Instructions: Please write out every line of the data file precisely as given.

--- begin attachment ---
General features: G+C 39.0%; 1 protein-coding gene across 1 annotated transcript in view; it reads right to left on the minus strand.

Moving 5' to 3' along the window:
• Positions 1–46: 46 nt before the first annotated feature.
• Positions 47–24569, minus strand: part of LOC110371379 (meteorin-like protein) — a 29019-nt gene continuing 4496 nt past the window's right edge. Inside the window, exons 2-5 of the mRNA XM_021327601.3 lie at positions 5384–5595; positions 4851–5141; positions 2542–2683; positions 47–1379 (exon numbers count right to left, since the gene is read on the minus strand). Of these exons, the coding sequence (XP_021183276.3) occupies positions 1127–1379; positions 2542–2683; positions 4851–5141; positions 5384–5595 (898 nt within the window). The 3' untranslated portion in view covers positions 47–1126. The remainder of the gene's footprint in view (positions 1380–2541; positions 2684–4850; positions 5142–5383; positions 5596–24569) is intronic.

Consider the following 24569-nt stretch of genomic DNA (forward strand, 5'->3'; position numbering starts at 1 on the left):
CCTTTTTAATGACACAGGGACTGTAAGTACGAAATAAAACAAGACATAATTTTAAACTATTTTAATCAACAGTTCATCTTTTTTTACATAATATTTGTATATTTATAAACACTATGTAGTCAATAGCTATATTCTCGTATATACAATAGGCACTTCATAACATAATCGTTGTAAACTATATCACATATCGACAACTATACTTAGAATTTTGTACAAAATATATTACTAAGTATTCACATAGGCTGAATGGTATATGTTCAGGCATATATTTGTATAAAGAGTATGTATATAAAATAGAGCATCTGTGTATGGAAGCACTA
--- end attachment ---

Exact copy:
General features: G+C 39.0%; 1 protein-coding gene across 1 annotated transcript in view; it reads right to left on the minus strand.

Moving 5' to 3' along the window:
• Positions 1–46: 46 nt before the first annotated feature.
• Positions 47–24569, minus strand: part of LOC110371379 (meteorin-like protein) — a 29019-nt gene continuing 4496 nt past the window's right edge. Inside the window, exons 2-5 of the mRNA XM_021327601.3 lie at positions 5384–5595; positions 4851–5141; positions 2542–2683; positions 47–1379 (exon numbers count right to left, since the gene is read on the minus strand). Of these exons, the coding sequence (XP_021183276.3) occupies positions 1127–1379; positions 2542–2683; positions 4851–5141; positions 5384–5595 (898 nt within the window). The 3' untranslated portion in view covers positions 47–1126. The remainder of the gene's footprint in view (positions 1380–2541; positions 2684–4850; positions 5142–5383; positions 5596–24569) is intronic.

Consider the following 24569-nt stretch of genomic DNA (forward strand, 5'->3'; position numbering starts at 1 on the left):
CCTTTTTAATGACACAGGGACTGTAAGTACGAAATAAAACAAGACATAATTTTAAACTATTTTAATCAACAGTTCATCTTTTTTTACATAATATTTGTATATTTATAAACACTATGTAGTCAATAGCTATATTCTCGTATATACAATAGGCACTTCATAACATAATCGTTGTAAACTATATCACATATCGACAACTATACTTAGAATTTTGTACAAAATATATTACTAAGTATTCACATAGGCTGAATGGTATATGTTCAGGCATATATTTGTATAAAGAGTATGTATATAAAATAGAGCATCTGTGTATGGAAGCACTA